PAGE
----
TJ 18:23 23"You are Petrus, and I cannot build my teachings on your rock. You will open the portals of misunderstanding, so that the people will be overcome by your mistaken interpretation of my teachings and will follow them and live according to falsified teachings."
TJ 18:23 23«Du bist Petrus, und auf deinen Felsen kann ich meine Lehre nicht bauen, und du wirst die Pforten des Unverstandes öffnen, so die Menschen uberwältigt von deiner irren Auslegung meiner Lehre darin eingehen werden und einer verfälschten Lehre leben.»
THE PROBLEMS. Beare (pp. 353-354) found it highly questionable that this verse of Matthew could have come from Jesus, as have many other scholars, and speaks of the compiler of Matthew as having inserted it. His grounds for rejecting it were twofold: (1) It implies that Jesus personally set out to form a sect of his own, within but separated from Israel, which Beare regarded as an untenable position; and (2) In the early church, before the time that Matthew's gospel came out, the evidence suggests that Peter never received the respect that should have been due him had this statement been a genuine, known one.
Further, a pun within a formal statement that establishes a church does not seem appropriate. And it is not very reasonable that Jesus would tell Peter that he was establishing his church around him, and then just five verses further voice his warning to him, "Get behind me, Satan!" At the least, if Matthew's version were correct, we would expect that after its verse 16:23 Jesus would have retracted his previous declaration about building a church around Peter.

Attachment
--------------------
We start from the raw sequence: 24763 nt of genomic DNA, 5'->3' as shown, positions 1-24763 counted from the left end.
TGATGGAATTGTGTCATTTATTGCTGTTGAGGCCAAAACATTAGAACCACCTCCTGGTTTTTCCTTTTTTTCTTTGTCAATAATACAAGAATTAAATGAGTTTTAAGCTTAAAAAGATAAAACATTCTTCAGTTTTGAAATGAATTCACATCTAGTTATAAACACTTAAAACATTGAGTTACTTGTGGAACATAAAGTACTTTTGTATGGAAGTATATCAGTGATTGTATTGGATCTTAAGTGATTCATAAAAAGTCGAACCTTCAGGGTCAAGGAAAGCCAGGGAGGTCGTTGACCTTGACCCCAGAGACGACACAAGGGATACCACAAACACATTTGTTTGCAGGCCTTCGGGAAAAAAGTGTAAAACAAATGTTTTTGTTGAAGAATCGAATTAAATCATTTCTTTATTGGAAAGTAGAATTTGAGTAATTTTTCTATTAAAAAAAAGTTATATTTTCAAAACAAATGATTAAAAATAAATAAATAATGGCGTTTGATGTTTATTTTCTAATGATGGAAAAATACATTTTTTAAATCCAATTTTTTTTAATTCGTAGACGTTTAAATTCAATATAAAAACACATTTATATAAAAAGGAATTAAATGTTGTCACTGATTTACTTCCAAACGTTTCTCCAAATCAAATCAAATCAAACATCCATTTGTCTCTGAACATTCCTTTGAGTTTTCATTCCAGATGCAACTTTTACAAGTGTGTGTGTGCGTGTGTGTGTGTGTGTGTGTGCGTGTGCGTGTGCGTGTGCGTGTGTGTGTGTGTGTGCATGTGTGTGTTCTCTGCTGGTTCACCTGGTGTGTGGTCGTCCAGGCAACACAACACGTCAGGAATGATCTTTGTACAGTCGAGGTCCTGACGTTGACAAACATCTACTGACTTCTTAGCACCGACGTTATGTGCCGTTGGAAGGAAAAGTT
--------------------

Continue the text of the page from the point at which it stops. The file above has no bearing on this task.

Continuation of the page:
SOLUTION. Both verses imply that Jmmanuel and Peter well knew the double meaning of the name "Peter" and the word "rock." Beare (p. 355) noted that in Aramaic the two words are identical: Kepha. The TJ verse implies the double meaning, or pun, even more strongly, as it reads "on your rock."
Comparing the TJ verse to that of Matthew, we see that it is not subject to Beare's objections, it suggests a reason for a pun in a serious situation, and no contradiction with subsequent text arises; at the same time it allows us to understand why Matthew's Jesus doesn't supply Peter with any instructions on how to go about setting up a church organization. It is extremely unlikely that, had a literary hoaxer desired to alter this text of Matthew, he could have avoided such serious problems with so few words. The compiler seems to have made the alteration after reading the TJ passage and realizing that with only minimal editing he could provide justification for the existence of the church. He must also have held Peter in high esteem, as signified by his inclusion two chapters earlier of the episode of Peter briefly being able to walk on water at Jesus' command.